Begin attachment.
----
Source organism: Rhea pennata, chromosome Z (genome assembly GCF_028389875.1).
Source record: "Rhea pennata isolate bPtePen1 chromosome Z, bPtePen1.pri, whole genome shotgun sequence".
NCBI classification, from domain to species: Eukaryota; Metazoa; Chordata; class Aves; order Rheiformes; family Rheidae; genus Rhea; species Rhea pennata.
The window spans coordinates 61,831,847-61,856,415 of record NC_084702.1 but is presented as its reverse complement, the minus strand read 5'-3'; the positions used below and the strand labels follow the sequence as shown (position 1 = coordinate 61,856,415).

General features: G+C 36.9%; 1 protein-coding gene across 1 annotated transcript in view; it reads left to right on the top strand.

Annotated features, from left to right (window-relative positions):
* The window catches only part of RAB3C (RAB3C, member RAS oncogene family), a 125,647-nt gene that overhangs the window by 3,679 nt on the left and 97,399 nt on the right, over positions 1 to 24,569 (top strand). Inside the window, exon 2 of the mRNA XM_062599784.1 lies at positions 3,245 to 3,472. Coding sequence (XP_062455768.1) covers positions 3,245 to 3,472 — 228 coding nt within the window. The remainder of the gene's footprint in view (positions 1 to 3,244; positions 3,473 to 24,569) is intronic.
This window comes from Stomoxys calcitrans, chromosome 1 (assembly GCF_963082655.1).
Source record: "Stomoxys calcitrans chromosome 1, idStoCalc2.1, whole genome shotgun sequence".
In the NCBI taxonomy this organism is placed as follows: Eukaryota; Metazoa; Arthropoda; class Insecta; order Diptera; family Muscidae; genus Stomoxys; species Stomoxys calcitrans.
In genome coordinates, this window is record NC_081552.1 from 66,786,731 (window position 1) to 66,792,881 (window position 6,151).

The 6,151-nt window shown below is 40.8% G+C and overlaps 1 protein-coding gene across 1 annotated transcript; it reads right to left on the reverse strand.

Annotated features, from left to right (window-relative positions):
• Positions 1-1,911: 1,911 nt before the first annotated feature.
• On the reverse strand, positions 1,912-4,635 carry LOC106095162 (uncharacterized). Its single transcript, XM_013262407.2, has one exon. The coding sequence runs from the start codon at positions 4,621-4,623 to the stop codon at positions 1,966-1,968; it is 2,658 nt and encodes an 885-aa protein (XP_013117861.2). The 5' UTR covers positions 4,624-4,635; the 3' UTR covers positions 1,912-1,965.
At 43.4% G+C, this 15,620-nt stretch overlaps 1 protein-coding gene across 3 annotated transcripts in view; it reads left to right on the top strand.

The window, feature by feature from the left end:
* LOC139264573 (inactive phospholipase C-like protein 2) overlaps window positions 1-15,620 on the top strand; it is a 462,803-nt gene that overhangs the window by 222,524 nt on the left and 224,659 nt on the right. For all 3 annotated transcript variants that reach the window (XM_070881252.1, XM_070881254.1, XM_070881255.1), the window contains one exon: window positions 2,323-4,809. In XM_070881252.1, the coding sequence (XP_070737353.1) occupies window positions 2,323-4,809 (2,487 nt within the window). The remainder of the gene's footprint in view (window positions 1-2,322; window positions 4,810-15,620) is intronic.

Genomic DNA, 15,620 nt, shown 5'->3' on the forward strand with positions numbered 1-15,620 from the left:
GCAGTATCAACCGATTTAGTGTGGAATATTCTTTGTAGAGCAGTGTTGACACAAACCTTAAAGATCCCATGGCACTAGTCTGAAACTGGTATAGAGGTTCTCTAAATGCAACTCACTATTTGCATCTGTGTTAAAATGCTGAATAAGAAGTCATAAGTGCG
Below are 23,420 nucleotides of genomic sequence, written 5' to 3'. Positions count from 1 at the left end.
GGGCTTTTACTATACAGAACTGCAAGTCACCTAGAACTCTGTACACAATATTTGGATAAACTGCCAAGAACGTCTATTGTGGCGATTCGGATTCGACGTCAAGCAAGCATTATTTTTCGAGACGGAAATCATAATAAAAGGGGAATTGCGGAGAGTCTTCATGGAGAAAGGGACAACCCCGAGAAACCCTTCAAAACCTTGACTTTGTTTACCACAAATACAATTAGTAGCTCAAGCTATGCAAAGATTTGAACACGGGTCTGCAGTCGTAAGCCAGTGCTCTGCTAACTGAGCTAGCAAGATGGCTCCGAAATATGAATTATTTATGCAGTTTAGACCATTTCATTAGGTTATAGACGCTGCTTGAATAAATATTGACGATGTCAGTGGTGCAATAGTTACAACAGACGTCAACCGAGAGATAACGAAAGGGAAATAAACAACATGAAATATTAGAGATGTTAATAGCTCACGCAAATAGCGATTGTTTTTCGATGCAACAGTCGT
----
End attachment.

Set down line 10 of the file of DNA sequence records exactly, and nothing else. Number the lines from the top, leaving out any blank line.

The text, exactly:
In the NCBI taxonomy this organism is placed as follows: Eukaryota; Metazoa; Arthropoda; class Insecta; order Diptera; family Muscidae; genus Stomoxys; species Stomoxys calcitrans.